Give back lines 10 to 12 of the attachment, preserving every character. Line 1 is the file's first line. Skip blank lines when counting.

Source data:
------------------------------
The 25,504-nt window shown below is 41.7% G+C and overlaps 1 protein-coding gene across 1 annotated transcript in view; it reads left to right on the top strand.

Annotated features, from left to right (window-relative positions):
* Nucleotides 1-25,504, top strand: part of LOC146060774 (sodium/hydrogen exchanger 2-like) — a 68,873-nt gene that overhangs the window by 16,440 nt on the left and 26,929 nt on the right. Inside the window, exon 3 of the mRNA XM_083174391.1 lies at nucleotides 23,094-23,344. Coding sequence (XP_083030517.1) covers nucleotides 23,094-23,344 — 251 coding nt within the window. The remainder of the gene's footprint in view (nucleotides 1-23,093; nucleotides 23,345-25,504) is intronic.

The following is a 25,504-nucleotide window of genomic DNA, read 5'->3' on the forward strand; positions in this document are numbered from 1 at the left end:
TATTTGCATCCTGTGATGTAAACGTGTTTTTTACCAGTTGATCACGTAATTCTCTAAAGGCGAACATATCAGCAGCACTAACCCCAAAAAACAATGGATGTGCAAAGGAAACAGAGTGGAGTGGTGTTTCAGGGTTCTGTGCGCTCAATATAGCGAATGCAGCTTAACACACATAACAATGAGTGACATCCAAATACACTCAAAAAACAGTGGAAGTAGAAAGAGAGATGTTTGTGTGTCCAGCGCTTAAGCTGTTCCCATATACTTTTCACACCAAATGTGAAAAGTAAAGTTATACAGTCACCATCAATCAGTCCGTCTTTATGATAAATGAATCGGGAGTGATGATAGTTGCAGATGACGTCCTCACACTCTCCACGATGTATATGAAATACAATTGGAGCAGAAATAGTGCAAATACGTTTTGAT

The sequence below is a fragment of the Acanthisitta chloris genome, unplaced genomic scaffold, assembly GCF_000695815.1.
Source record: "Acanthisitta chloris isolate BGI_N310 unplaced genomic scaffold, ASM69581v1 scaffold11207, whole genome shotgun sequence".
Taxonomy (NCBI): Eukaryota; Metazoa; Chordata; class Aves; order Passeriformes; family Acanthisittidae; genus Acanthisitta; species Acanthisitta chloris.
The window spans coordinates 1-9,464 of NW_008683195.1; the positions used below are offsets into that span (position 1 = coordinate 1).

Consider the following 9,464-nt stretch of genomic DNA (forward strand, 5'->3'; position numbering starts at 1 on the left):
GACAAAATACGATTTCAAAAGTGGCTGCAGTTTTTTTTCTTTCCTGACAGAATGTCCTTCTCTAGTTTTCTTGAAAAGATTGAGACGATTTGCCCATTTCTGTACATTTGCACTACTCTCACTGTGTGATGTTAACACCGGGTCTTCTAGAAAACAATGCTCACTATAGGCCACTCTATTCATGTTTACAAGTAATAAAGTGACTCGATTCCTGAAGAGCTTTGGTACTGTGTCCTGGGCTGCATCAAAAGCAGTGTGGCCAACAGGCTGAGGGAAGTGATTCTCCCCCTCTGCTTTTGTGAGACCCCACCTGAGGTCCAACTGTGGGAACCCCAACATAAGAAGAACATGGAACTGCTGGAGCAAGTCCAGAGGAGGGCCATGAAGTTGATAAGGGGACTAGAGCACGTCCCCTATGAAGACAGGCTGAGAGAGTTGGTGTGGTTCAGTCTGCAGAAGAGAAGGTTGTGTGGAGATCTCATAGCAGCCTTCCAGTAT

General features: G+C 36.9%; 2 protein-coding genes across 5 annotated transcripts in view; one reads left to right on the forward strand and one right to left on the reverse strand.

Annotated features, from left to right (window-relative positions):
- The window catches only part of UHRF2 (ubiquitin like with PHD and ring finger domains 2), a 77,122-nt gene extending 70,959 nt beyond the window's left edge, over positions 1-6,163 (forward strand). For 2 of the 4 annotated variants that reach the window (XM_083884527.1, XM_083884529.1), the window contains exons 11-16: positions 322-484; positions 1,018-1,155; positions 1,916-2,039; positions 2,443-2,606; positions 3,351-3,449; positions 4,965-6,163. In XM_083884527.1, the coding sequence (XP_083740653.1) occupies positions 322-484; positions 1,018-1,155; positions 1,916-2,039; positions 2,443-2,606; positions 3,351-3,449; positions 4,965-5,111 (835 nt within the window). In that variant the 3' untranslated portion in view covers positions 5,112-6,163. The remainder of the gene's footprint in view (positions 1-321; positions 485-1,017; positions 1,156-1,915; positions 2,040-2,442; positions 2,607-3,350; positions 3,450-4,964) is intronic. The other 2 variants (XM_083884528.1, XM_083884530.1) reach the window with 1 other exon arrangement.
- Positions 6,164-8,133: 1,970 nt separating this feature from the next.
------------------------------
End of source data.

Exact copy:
Consider the following 9,464-nt stretch of genomic DNA (forward strand, 5'->3'; position numbering starts at 1 on the left):
GACAAAATACGATTTCAAAAGTGGCTGCAGTTTTTTTTCTTTCCTGACAGAATGTCCTTCTCTAGTTTTCTTGAAAAGATTGAGACGATTTGCCCATTTCTGTACATTTGCACTACTCTCACTGTGTGATGTTAACACCGGGTCTTCTAGAAAACAATGCTCACTATAGGCCACTCTATTCATGTTTACAAGTAATAAAGTGACTCGATTCCTGAAGAGCTTTGGTACTGTGTCCTGGGCTGCATCAAAAGCAGTGTGGCCAACAGGCTGAGGGAAGTGATTCTCCCCCTCTGCTTTTGTGAGACCCCACCTGAGGTCCAACTGTGGGAACCCCAACATAAGAAGAACATGGAACTGCTGGAGCAAGTCCAGAGGAGGGCCATGAAGTTGATAAGGGGACTAGAGCACGTCCCCTATGAAGACAGGCTGAGAGAGTTGGTGTGGTTCAGTCTGCAGAAGAGAAGGTTGTGTGGAGATCTCATAGCAGCCTTCCAGTAT

General features: G+C 36.9%; 2 protein-coding genes across 5 annotated transcripts in view; one reads left to right on the forward strand and one right to left on the reverse strand.